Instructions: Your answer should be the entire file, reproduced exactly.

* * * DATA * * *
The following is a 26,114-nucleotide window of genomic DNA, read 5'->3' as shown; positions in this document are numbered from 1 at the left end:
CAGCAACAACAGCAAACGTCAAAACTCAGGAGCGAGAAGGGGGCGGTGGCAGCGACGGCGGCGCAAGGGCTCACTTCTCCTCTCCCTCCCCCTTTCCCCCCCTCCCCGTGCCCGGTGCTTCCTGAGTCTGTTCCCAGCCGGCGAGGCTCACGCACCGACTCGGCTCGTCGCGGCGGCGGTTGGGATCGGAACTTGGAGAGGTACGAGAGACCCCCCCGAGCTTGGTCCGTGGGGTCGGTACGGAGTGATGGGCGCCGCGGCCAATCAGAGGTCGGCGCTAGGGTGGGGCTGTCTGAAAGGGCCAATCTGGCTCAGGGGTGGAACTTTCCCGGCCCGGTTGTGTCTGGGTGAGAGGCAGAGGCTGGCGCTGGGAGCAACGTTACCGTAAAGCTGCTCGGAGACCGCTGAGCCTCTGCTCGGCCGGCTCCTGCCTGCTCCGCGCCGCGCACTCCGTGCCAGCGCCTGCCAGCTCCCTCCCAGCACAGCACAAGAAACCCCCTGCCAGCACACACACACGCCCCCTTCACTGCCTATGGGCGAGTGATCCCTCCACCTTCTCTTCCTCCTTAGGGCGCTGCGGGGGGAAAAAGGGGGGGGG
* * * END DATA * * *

The following is a 26,114-nucleotide window of genomic DNA, read 5'->3' as shown; positions in this document are numbered from 1 at the left end:
CAGCAACAACAGCAAACGTCAAAACTCAGGAGCGAGAAGGGGGCGGTGGCAGCGACGGCGGCGCAAGGGCTCACTTCTCCTCTCCCTCCCCCTTTCCCCCCCTCCCCGTGCCCGGTGCTTCCTGAGTCTGTTCCCAGCCGGCGAGGCTCACGCACCGACTCGGCTCGTCGCGGCGGCGGTTGGGATCGGAACTTGGAGAGGTACGAGAGACCCCCCCGAGCTTGGTCCGTGGGGTCGGTACGGAGTGATGGGCGCCGCGGCCAATCAGAGGTCGGCGCTAGGGTGGGGCTGTCTGAAAGGGCCAATCTGGCTCAGGGGTGGAACTTTCCCGGCCCGGTTGTGTCTGGGTGAGAGGCAGAGGCTGGCGCTGGGAGCAACGTTACCGTAAAGCTGCTCGGAGACCGCTGAGCCTCTGCTCGGCCGGCTCCTGCCTGCTCCGCGCCGCGCACTCCGTGCCAGCGCCTGCCAGCTCCCTCCCAGCACAGCACAAGAAACCCCCTGCCAGCACACACACACGCCCCCTTCACTGCCTATGGGCGAGTGATCCCTCCACCTTCTCTTCCTCCTTAGGGCGCTGCGGGGGGAAAAAGGGGGGGGG